ACS data are generally released in the last third of the calendar year. For the most up-to-date information on data releases, visit the ACS Data Release Information Page.
What kind of interactive data tools does D3 provide?
One D scorecard
Compare the status of our region to 50 other areas across the country using key data indicators. Explore Southeast Michigan through the Regional Opportunity Index mapping initiative from the Kirwan Institute.
Explore the following interactive tools combining demographic, socioeconomic, housing, workforce, and other date in Michigan. Geographies include counties, cities and townships, census tracts, and more.
MAPAS – Create a map and customize it with data. Save it for later, and print/export maps. Created by our partner organization, the Community Research Institute in Grand Rapids, MAPAS is an interactive statewide map of neighborhood indicators.
Community Profiles – Select your community of interest to begin. Choose from different data categories and build custom reports with D3 data.
Census Comparison – Retrieve pre-packaged geographic reports comparing comprehensive 2000 and 2010 Census data.
Detroit Parcel Resources
D3 created the following interactive maps to combine multiple public data sources and primary data collected in the field, greatly reducing the time needed to research parcel-level information.
Motor City Mapping – Interact with the latest parcel data for Detroit
Find out how far Detroit students are traveling for school in 2013-14 school year with the Student Dispersion Tool 2013-14.
Data Driven Detroit’s work has included analyses of apportionment, redistricting, voter engagement, and more. View Detroit Council Districts, demographic analyses, and more.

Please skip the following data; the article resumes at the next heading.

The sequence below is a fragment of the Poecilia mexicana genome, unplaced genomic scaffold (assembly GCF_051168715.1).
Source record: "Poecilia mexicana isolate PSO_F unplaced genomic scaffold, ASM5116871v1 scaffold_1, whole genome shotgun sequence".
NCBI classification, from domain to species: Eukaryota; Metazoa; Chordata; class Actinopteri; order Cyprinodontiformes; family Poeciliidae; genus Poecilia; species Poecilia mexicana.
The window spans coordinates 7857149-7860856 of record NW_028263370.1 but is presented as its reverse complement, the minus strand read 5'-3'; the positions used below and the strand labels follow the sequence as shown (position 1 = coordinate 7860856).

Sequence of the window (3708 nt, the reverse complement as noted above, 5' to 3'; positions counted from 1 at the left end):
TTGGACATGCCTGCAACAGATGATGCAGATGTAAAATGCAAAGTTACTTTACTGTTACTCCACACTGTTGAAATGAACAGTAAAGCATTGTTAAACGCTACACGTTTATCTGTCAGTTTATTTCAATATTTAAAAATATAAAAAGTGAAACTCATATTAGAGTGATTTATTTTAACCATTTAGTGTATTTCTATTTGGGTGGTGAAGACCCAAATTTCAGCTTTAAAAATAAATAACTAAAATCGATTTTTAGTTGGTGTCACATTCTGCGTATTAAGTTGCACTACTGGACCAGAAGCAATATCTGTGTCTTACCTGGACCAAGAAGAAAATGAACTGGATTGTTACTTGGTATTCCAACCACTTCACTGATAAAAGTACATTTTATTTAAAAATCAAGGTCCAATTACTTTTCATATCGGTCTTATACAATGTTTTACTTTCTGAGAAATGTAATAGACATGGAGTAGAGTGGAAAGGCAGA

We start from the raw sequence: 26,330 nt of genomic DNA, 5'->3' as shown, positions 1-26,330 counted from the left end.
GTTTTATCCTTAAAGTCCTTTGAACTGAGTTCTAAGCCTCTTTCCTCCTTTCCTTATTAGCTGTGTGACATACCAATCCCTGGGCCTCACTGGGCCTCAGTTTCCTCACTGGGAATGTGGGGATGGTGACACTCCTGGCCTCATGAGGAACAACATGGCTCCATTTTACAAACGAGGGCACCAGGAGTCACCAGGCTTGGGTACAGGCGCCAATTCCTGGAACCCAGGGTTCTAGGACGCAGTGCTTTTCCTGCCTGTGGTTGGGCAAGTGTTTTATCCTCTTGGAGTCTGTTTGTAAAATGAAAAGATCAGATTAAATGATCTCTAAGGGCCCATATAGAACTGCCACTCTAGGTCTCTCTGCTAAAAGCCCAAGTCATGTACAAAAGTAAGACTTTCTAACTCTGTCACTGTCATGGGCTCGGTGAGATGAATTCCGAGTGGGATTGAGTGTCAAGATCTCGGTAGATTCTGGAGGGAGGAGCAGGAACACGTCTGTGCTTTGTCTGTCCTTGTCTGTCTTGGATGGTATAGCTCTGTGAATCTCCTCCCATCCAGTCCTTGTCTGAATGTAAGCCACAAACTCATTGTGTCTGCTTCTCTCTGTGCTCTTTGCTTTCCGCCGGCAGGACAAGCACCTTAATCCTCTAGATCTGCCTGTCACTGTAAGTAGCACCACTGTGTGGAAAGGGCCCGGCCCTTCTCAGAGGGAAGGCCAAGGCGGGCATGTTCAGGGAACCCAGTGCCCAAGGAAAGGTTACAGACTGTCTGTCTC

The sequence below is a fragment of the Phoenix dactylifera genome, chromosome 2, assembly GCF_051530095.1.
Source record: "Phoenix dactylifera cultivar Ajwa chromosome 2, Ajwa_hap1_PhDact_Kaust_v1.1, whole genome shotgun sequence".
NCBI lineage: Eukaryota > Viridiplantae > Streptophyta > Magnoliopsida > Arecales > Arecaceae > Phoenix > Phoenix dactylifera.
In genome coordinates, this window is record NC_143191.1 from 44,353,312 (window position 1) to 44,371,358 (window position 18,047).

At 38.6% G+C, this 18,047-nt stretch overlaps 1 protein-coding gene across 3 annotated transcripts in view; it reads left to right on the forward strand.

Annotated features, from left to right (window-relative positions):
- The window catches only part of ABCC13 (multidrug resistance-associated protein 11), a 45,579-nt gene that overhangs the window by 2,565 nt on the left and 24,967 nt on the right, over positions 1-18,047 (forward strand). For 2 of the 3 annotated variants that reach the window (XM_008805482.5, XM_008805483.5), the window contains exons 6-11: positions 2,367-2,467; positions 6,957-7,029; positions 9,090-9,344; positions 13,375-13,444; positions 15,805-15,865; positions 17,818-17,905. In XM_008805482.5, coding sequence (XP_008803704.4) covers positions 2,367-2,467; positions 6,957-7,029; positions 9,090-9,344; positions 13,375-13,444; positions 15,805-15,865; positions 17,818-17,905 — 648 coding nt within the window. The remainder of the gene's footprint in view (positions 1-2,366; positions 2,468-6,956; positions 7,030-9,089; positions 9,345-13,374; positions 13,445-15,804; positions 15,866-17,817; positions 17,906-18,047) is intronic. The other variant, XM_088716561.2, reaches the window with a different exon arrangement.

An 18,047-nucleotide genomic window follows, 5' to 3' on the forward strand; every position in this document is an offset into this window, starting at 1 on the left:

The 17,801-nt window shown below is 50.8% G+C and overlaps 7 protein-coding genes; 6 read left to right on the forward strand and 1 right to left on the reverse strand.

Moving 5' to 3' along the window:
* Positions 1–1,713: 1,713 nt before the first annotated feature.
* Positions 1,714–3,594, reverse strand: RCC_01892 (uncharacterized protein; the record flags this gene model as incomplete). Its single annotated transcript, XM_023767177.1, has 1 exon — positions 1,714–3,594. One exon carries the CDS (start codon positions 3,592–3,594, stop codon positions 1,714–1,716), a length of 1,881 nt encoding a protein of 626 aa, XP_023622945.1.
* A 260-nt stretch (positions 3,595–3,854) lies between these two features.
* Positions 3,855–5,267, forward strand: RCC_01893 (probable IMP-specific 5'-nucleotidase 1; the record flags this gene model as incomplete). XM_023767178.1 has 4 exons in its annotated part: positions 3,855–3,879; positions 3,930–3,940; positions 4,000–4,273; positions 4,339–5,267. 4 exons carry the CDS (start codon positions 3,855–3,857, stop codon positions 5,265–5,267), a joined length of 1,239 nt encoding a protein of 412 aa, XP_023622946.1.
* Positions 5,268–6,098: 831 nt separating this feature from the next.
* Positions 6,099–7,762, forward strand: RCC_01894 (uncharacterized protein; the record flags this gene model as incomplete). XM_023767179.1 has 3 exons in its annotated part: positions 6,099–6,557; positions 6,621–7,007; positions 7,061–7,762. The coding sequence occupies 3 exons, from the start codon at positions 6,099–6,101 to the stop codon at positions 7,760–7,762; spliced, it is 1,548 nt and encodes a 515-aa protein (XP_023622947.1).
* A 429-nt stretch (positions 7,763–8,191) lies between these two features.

Residential Typology Analysis
Explore our analysis of block-level conditions comprised of housing and population indicators as they relate to CDAD’s residential typologies.
What rules do you have when using data in my research project, article, or personal media?
All data on our website are available for use at no charge. Each dataset is licensed under a Creative Commons ShareAlike license. You can use our data for any purpose – even commercial uses – as long as you follow the terms for attribution and data sharing.
When citing D3 data in your work, we recommend that you include “Data Driven Detroit” after the primary source (for example, “U.S. Census Bureau, 2010 Census; Data Driven Detroit.”)
What types of data does D3 work with?
Data Driven Detroit has a vast library of datasets at the state, region, county, city, and local level. It is our mission to provide this for data-driven decision making. D3 houses a comprehensive data system that includes current and historic demographic, socioeconomic, educational, environmental, health, transportation, and other indicators. This data system allows analysts to illustrate complex relationships by combining different datasets to reveal information about regions, cities, and neighborhoods.
We work with data in the following areas:
- Amenities – cultural, entertainment, religious, health, and social service organizations.
- Business & Workforce – location of jobs and private enterprises, information about workers or people who could work, and details about commercial structures.
- Civic engagement – volunteerism, charitable giving, voting.
- Demographic & Socioeconomic – typically data from the Census Bureau, including total population, population change, population density, race and ethnicity, age, income, educational attainment, household data, migration, vital statistics, family composition, resident employment, and more.